MCDONALD, JAMES GREEN, SR.
MCDONALD, JAMES GREEN, SR. (1824–1903). James Green McDonald, Sr., Texas legislator, judge, and Civil War general, was born in Carthage, Smith County, Tennessee, on September 20, 1824, the son of Henry Brown and Mary (Crowder) McDonald. He studied law in Lebanon, Tennessee, and after graduating established a practice there. About that same time he married Julia T. Davis, a graduate of the National Female College in Nashville, Tennessee; this couple had ten children, eight of whom lived to adulthood. In 1851 the family moved to Anderson, Texas, and McDonald quickly became one of Grimes County's most prominent citizens. He established an apparently lucrative law practice and also became a leading member of the local Democratic party. During the 1850s he was elected to serve as a district attorney and in 1860 was elected to the state legislature. By 1860, according to the U.S. census, he owned $4,825 in real property and $5,170 in personal property, including four slaves. He supported secession in 1861, and after the Civil War began, he was appointed as a brigadier general of the Seventeenth District, Texas State Troops. An "impaired physique," however, prevented him from serving in the field, and in 1863 he was elected again to the state legislature.
The Civil War and its aftermath dealt severe blows to Grimes County's slaveholding elite; the emancipation of the slaves evaporated much of their wealth, and by 1870 land there was worth about a third of its 1860 value. General McDonald also saw his fortunes decline precipitously in the late 1860s. In 1870 the census reported that he owned only $700 in real estate and just $400 in personal property. By that year the McDonald family also appears to have moved to another home in Anderson. In 1860 their neighbors included other lawyers, county officials, and a chief justice; in 1870 the McDonald's neighbors included a lawyer but also a black barber, a schoolteacher, a carpenter, and a mulatto store clerk. General McDonald continued to practice law and stayed active in politics. In 1872 he was elected district attorney and served for four years; in 1882 he was elected to the Texas Senate. But his financial fortunes never recovered from his postwar losses. In 1891 he owned four town lots in Anderson (together worth $1,200 that year), a horse or mule worth $50, and $160 in cash. His fortunes continued to decline; in 1901, two years before his death, he owned only $500 in real property, and his personal property was assessed at only $15. Gen. James McDonald, Sr. died at his son's home in Anderson on March 11,1903, and is buried in Anderson's Odd Fellow Cemetery.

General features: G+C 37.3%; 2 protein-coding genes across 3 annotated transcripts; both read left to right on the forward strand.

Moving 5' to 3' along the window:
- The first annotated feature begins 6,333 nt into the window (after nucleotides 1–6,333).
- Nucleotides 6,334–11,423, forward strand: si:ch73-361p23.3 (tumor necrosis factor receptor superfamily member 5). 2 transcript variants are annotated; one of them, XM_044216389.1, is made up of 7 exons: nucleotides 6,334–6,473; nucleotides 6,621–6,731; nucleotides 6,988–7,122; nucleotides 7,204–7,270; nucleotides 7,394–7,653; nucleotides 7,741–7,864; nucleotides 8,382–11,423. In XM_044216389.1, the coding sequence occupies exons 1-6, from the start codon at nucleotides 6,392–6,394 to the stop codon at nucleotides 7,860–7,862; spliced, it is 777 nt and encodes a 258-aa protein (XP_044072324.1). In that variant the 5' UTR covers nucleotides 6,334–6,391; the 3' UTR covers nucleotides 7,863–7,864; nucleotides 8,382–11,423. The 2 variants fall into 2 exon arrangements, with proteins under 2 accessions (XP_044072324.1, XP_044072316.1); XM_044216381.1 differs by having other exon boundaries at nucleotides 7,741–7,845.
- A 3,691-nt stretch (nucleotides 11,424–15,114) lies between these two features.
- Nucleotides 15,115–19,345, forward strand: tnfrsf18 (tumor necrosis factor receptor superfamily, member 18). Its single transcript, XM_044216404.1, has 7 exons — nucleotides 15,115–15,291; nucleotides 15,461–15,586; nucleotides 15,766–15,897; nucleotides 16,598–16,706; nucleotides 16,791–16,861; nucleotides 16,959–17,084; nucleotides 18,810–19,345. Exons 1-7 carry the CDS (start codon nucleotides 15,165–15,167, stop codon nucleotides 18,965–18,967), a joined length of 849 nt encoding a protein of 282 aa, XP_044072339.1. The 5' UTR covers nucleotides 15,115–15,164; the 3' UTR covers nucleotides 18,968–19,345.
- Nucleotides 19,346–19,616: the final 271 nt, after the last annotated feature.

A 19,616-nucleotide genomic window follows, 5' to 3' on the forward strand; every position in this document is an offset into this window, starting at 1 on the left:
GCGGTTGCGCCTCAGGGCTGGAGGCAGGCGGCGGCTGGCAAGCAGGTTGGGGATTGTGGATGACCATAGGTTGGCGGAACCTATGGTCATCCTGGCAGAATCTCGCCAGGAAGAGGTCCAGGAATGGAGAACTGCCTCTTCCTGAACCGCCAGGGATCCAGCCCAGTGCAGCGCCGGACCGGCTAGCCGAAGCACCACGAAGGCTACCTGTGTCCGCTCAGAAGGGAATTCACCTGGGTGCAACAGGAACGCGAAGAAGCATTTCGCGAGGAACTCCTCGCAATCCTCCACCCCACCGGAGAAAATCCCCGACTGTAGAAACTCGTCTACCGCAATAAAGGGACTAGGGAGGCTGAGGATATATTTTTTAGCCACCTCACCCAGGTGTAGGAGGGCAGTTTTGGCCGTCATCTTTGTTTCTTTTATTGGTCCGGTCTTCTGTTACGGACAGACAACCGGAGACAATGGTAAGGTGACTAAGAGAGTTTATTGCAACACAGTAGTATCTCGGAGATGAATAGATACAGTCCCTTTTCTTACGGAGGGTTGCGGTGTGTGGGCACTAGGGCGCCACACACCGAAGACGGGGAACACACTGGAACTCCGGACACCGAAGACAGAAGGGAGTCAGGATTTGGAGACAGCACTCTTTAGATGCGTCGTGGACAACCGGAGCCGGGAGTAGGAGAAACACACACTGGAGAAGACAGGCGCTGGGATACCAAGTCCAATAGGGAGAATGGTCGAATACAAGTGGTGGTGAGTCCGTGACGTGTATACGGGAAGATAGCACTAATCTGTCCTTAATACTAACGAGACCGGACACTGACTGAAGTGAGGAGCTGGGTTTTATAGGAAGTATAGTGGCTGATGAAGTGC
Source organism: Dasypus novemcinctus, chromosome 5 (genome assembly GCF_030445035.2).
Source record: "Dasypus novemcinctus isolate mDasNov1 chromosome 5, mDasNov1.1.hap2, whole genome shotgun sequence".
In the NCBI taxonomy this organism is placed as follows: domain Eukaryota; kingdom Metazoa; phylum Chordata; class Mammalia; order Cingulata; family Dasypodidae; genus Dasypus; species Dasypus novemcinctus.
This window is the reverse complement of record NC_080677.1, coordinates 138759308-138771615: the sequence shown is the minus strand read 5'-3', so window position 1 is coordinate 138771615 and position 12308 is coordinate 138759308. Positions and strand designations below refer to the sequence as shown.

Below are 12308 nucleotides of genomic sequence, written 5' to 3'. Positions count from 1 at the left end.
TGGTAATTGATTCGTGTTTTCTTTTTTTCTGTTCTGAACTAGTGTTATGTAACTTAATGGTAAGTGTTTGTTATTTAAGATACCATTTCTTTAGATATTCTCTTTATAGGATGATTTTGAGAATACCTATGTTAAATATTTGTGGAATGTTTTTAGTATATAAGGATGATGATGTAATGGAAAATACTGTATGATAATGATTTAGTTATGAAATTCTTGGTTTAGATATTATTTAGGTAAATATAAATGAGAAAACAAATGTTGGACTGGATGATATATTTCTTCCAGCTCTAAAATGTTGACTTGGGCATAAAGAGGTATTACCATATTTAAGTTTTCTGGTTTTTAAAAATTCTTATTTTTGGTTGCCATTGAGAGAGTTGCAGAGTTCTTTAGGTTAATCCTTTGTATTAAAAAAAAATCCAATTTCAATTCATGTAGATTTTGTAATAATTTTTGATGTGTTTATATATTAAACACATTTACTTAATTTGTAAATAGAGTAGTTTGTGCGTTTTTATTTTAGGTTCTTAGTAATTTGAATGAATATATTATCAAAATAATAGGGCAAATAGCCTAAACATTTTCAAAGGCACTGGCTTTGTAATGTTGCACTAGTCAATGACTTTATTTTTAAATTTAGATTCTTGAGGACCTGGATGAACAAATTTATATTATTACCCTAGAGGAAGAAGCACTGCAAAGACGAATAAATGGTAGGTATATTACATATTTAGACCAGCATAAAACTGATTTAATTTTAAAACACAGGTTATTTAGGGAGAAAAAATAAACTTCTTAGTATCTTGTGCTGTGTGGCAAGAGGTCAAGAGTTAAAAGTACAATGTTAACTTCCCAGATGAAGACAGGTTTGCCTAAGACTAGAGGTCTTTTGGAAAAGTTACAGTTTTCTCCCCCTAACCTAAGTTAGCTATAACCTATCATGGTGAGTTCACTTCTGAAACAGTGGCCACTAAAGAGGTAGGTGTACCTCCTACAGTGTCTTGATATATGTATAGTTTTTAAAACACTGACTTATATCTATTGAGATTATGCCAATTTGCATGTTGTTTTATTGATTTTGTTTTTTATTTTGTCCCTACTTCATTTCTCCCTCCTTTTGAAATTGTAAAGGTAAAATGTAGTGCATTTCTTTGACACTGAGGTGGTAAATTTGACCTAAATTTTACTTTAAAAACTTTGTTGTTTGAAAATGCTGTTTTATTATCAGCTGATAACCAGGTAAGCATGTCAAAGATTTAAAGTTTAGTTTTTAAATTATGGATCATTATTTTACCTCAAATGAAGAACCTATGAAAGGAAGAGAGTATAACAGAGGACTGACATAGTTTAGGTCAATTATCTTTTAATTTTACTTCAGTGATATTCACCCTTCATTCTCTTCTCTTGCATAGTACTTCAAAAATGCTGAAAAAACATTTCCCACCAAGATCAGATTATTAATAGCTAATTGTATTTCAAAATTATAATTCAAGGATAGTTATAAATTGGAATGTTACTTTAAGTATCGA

E. L. Blair, Early History of Grimes County (Austin: 1930). Dallas Morning News, March 14, 1903. Grimes County, Texas Census Records (http://www.rootsweb.ancestry.com/~txgrimes/), accessed March 10, 2009. Frank W. Johnson, A History of Texas and Texans (5 vols. Chicago and New York: American Historical Society, 1914; rpt. 1916).
Image Use Disclaimer
All copyrighted materials included within the Handbook of Texas Online are in accordance with Title 17 U.S.C. Section 107 related to Copyright and “Fair Use” for Non-Profit educational institutions, which permits the Texas State Historical Association (TSHA), to utilize copyrighted materials to further scholarship, education, and inform the public. The TSHA makes every effort to conform to the principles of fair use and to comply with copyright law.
For more information go to: http://www.law.cornell.edu/uscode/17/107.shtml
If you wish to use copyrighted material from this site for purposes of your own that go beyond fair use, you must obtain permission from the copyright owner.
The following, adapted from the Chicago Manual of Style, 15th edition, is the preferred citation for this article.John J. Leffler, "MCDONALD, JAMES GREEN, SR.," Handbook of Texas Online (http://www.tshaonline.org/handbook/online/articles/fmcea), accessed February 09, 2016. Uploaded on June 15, 2010. Modified on July 27, 2011. Published by the Texas State Historical Association.
Get Texas history everyday,
with day by day
Each day's email tells a little bit more of the story of Texas and links to our collection of more than 27,000 articles